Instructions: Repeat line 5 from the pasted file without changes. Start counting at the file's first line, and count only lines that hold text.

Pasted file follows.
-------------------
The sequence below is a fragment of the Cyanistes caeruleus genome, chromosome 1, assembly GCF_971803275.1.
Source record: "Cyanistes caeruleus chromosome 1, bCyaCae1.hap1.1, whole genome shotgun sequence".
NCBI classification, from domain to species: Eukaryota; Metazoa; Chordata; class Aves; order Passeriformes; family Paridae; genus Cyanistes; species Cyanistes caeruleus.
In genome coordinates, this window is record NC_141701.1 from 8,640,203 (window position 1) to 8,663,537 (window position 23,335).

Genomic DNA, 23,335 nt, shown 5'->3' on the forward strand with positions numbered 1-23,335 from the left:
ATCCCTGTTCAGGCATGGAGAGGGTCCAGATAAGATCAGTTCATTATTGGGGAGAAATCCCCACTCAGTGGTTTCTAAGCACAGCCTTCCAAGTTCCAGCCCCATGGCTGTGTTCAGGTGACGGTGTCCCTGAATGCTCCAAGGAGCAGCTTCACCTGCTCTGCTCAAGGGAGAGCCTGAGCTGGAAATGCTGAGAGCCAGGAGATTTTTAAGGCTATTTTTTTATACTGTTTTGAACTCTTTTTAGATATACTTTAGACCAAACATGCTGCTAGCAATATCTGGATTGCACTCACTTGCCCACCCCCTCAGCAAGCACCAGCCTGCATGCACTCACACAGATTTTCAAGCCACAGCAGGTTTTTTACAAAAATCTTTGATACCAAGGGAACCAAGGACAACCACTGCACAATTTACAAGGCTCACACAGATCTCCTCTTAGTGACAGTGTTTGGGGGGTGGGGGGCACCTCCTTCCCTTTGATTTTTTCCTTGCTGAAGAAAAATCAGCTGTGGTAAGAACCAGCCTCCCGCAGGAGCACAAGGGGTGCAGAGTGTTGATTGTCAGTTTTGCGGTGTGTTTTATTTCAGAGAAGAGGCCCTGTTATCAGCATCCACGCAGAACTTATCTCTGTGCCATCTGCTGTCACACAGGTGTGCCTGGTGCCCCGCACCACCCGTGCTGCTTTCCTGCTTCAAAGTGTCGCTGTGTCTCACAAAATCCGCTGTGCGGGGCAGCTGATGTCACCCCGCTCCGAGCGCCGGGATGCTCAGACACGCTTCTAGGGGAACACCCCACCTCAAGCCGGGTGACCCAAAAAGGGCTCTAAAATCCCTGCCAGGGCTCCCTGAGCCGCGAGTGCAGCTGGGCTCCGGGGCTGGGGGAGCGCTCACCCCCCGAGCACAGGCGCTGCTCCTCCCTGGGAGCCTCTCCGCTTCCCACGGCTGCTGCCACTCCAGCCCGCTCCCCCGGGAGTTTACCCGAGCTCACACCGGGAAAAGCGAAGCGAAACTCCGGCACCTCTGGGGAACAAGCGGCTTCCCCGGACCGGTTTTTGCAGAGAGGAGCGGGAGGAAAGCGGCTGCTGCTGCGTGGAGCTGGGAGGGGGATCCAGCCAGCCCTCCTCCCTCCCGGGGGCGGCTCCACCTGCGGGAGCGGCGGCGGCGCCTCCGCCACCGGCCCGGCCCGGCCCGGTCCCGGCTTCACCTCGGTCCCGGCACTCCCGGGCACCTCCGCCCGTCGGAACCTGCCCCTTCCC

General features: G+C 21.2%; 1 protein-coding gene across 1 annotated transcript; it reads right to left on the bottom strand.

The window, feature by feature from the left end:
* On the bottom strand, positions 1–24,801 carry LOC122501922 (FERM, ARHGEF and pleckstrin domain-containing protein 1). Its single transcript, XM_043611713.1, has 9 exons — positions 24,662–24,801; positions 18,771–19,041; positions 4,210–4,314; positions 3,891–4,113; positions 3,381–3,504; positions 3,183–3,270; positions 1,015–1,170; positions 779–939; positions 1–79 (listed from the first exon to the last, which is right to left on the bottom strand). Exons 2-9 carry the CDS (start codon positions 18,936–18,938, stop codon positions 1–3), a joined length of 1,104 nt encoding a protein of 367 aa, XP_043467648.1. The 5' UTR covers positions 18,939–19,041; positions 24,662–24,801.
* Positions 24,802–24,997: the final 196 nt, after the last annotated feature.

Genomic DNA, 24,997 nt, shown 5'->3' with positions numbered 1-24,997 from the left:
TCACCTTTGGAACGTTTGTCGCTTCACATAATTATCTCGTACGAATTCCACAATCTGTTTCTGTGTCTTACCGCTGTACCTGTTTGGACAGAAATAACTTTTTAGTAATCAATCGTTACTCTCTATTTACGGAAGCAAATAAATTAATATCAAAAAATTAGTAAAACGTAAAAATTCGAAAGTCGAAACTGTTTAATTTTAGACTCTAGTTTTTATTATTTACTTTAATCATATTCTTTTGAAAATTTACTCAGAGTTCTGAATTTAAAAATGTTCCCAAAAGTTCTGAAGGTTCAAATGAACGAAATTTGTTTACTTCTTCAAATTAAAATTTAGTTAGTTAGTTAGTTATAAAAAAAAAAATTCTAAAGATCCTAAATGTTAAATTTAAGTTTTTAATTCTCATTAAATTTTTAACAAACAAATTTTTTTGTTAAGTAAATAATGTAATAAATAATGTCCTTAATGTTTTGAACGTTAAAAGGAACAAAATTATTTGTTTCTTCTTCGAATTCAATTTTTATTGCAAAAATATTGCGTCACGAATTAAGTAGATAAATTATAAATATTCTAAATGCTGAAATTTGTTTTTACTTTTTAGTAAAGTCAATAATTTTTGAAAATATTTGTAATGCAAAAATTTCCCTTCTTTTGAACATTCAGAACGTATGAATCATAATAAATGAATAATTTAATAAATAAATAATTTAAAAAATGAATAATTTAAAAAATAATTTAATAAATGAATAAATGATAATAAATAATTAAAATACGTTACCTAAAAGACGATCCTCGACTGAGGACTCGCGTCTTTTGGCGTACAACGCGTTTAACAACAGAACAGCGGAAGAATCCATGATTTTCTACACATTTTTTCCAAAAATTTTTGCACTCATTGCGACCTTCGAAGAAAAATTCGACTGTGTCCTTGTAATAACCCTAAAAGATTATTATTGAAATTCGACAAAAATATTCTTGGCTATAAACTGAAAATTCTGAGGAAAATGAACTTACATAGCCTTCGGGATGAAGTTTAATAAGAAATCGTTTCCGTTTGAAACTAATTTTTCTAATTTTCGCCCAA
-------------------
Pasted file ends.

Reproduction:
Genomic DNA, 23,335 nt, shown 5'->3' on the forward strand with positions numbered 1-23,335 from the left: